And that classic debut album you now have here, in its entirety. Their second album ‘Approved By’ was released early the following year, and their final set ‘Tenement Steps’ in 1980. Enjoy!
Originally released as the LP Virgin V2101 with inner sleeve, April 1978.
“Ah! The Motors. Didn’t they do ‘Airport’?” How many times do you hear that! Well, too often. Even more will recognize the music without knowing the band. The Motors were, in their short lived career, several hit wonders. Four years, three albums and several Top Of The Pops appearances, it was all over too quickly.
This, their second album, is perhaps their best known. On CD in full, with the original sleeve too! Although it didn’t chart as highly as their first album ‘1’, peaking at no. 60, it contains the band’s two best remembered singles ‘Airport’ (still used on television when airports or aeroplanes are shown) and the equally catchy ‘Forget About You’.
Released in 1978, the band had been very busy since they formed in February 1977. But the band’s history can be traced back several years, when bassist / vocalist Nick Garvey, a one time roadie for the Flamin’ Groovies, was playing in a renowned pub rock band called Ducks Deluxe. Making their vinyl debut on the live compilation LP Christmas At The Patti in 1972, they released their eponymous debut album and several singles on RCA the following year. In 1974 they added keyboardist / vocalist (and in The Motors, bassist too) Andy McMaster, a Glaswegian who had played in the Sabres with Frankie Miller in the mid sixties and later recorded a solo single. ‘Taxi To The Terminal Zone’ saw McMaster add his own writing talents, but they both soon jumped ship, leaving the Ducks to finish their course with a non album single and a farewell live album.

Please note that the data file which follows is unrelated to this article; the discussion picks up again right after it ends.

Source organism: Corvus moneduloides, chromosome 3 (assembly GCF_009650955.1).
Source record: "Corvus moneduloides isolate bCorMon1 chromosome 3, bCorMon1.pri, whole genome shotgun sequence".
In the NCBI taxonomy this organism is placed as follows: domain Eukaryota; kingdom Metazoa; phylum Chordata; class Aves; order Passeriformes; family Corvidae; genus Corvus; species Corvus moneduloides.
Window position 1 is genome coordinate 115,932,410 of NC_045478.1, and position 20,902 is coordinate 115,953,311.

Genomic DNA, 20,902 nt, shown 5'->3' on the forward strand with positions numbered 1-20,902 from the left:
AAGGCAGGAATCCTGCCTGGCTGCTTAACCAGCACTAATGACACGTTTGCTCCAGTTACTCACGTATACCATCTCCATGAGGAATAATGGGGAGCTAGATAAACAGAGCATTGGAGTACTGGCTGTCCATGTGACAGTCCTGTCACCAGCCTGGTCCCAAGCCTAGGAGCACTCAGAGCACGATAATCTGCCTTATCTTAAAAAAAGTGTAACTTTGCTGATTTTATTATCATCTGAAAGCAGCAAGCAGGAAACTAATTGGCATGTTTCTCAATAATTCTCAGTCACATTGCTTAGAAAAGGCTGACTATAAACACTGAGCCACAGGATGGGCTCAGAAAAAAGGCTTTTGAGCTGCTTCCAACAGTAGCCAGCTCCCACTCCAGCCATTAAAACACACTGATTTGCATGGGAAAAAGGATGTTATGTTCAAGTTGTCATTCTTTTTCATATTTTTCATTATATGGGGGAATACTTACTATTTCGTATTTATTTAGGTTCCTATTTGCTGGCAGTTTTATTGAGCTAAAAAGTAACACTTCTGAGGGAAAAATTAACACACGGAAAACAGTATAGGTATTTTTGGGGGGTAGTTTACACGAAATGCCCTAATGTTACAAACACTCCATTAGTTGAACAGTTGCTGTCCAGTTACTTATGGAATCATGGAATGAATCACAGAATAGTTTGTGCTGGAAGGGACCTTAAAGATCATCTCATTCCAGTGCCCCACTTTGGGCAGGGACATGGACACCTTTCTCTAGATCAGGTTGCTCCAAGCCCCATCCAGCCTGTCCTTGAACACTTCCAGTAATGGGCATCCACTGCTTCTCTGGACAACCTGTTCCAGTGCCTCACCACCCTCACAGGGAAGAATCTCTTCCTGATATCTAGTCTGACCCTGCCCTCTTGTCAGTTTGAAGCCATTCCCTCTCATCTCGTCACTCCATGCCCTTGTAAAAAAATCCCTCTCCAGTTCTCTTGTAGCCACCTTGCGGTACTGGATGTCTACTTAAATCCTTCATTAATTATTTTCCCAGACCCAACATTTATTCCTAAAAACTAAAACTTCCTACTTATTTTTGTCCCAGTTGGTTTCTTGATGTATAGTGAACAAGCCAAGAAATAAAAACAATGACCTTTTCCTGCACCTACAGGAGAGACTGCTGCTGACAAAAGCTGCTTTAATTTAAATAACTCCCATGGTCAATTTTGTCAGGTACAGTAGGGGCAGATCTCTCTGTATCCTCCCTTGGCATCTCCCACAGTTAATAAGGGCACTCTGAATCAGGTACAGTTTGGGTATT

McMaster wrote songs while Garvey played with the Snakes, releasing a solitary single ‘Teenage Head’. Unsatisfied with the lack of original material, he left the band, and teaming up with McMaster they began songwriting. By January 1977 they had some demos, and in February formed The Motors. Settling with Snakes drummer Ricky Slaughter (well, it was the year of punk) and former Heroes guitarist Bram Tchaikovsky (“If you’re going to use a stage name, you may as well as go the whole way” Garvey once told me), the band signed to Virgin and released their debut album ‘1’. It received some rave reviews, and included the hit ‘Dancing The Night Away’. With Garvey on guitar and McMaster on bass, it was a prime slice of new wave rock’n’roll with touches of boogie and pub rock; a classic set indeed that bridged pub rock and new wave.
1977 had been a year of hard work, with several tours, TV appearances, two Peel sessions and a trip to America. To round it off, on the 22nd and 23rd of December, The Motors played two gigs at London’s Marquee Club. The second date was recorded and broadcast in February the following year, when they also appeared live on The Old Grey Whistle Test, where they played ‘Dancing The Night Away’ from their first album, ‘Be What You Gotta Be’ (a non album single) and ‘You Beat The Hell Outta Me’, a track from the forthcoming (ie this) album that was a different version of a single b-side.
Nick: “We needed a b-side, cobbled two song bits together and recorded it with Alan Winstanley somewhere in London.”
This album, Approved By The Motors was recorded in February 1978, using some material written by McMaster and Garvey prior to the band’s formation. The music was a contrast to the debut album, featuring McMaster on keyboards, mainly on tracks he’d largely written, with Garvey switching between bass and guitar. More polished, melodic, and in some cases poppier too, but it still has it’s powerpop rock’n’roll moments. The roots hadn’t been lost completely.